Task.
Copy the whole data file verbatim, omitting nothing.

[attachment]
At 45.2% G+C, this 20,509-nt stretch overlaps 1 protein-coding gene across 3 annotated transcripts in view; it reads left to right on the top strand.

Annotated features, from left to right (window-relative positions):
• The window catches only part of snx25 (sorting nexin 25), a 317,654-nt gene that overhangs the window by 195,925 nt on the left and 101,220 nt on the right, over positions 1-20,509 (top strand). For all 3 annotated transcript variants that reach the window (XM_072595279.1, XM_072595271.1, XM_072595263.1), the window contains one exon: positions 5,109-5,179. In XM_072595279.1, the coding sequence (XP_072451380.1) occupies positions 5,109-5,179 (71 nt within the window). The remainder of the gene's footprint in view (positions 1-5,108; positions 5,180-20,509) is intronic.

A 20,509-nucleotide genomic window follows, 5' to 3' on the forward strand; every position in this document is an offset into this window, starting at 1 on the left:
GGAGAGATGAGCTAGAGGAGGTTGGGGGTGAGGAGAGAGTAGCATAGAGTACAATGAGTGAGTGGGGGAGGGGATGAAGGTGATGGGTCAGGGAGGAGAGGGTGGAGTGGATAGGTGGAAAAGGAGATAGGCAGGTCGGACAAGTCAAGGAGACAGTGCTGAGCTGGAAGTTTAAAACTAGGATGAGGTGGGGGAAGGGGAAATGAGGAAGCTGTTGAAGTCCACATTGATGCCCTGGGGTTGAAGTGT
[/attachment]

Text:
At 45.2% G+C, this 20,509-nt stretch overlaps 1 protein-coding gene across 3 annotated transcripts in view; it reads left to right on the top strand.

Annotated features, from left to right (window-relative positions):
• The window catches only part of snx25 (sorting nexin 25), a 317,654-nt gene that overhangs the window by 195,925 nt on the left and 101,220 nt on the right, over positions 1-20,509 (top strand). For all 3 annotated transcript variants that reach the window (XM_072595279.1, XM_072595271.1, XM_072595263.1), the window contains one exon: positions 5,109-5,179. In XM_072595279.1, the coding sequence (XP_072451380.1) occupies positions 5,109-5,179 (71 nt within the window). The remainder of the gene's footprint in view (positions 1-5,108; positions 5,180-20,509) is intronic.

A 20,509-nucleotide genomic window follows, 5' to 3' on the forward strand; every position in this document is an offset into this window, starting at 1 on the left:
GGAGAGATGAGCTAGAGGAGGTTGGGGGTGAGGAGAGAGTAGCATAGAGTACAATGAGTGAGTGGGGGAGGGGATGAAGGTGATGGGTCAGGGAGGAGAGGGTGGAGTGGATAGGTGGAAAAGGAGATAGGCAGGTCGGACAAGTCAAGGAGACAGTGCTGAGCTGGAAGTTTAAAACTAGGATGAGGTGGGGGAAGGGGAAATGAGGAAGCTGTTGAAGTCCACATTGATGCCCTGGGGTTGAAGTGT